His Name Is John

June 15, 2009 at 11:01 pm 4 comments

Not really.

But after a long period of silence I feel like I should be coming back with something important to say.

But I don’t.
I have rambles.

I’ve been reading a lot, and enjoying the new Fat Chat feed. And also reading about Free Range Parenting and it seems like there’s a lot of overlap between the two.

Fat Shaming, and helicopter parenting both have a lot to do with fear and shame. And when I said so at breakfast, my husband said “shame is just fear, with baggage” and he’s probably on to something there, too. If nothing else, they have a whole lot of “won’t somebody pleeeeeease think of the children” and hand-wringing in common. And a ridiculous and ultimately doomed impulse to control EVERY. FREAKIN’. THING.

And I am tired of feeling backed into a corner by fear. Mine, or anyone else’s.

And I want my Church to have something to say about this.

There’s a line in this old Grace “for faith in a world where many walk in fear… we give you humble thanks, O Lord”.
So, how do I walk in less fear?

As a (putative, though still unemployed) leader in the Church, how do I even start this conversation?
Among my colleagues, between my age, my gender, and my employment status, I don’t exactly ooze authority.

But then, I don’t have much to lose, either.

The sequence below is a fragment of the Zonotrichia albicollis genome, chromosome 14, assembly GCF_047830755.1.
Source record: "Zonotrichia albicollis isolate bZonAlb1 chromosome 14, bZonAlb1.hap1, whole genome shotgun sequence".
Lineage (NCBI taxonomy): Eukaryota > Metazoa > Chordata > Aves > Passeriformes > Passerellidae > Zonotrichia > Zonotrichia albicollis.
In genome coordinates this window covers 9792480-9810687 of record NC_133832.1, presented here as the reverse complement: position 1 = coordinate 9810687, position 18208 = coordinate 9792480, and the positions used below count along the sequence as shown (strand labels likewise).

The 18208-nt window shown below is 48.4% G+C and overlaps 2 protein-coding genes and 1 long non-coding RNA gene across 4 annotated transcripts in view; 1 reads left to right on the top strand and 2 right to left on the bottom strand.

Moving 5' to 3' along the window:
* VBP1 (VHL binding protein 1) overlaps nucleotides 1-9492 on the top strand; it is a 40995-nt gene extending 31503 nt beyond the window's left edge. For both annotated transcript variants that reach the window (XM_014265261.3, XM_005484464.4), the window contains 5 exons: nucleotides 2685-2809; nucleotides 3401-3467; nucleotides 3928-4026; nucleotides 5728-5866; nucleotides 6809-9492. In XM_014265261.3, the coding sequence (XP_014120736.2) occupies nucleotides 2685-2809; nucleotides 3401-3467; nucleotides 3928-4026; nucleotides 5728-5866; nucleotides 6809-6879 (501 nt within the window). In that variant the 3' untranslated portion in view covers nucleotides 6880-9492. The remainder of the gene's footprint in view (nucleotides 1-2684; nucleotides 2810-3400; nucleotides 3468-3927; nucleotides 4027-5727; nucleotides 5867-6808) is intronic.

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Entry filed under: Uncategorized.

Quick Hit – Summer then and now. On David, and Goliath, and Fear.

4 Comments Add your own

  • 1. Jen  |  June 16, 2009 at 8:35 am

    I’m a big fan of FRK too and I’ve noticed the similarities between the fat-hating and fearing culture and that of the over-protective helicopter parenting culture. Kinda scary, eh? We can’t allow ourselves to live in fear, however. We have to trust ourselves, trust our kids, and yes, even have faith that thinks will work out for the best.

  • 2. Jen  |  June 16, 2009 at 8:35 am

    Oops, things, not thinks. >_< Fingers are still asleep apparently.

  • 3. Godless Heathen  |  June 16, 2009 at 11:13 am

    I think it’s important to let kids fail occasionally, to teach them that failure isn’t the end of anything. A lot of helicopter parenting seems to be about protecting kids from failing, which just gives the message that failure is this terrible thing. I’m not sure how you view it from a strictly biblical standpoint, but giving kids the message that they must not or cannot fail because failure makes you worthless…kind of goes counter to the whole message of redemption.

    And because nobody is 100% perfect, kids will fail occasionally, you don’t want them walking around feeling depressed and worthless because they couldn’t stop the inevitable. You want them to know that you still love them, that God still loves them, that they are still worthy people.

    That’s just my 2 cents.

  • 4. On David, and Goliath, and Fear. « Ad Imaginem Dei  |  June 20, 2009 at 11:09 pm

    […] 20, 2009 I have been thinking a lot about fear, lately. And although I wasn’t supposed to preach this week, it sorta happened that now I […]

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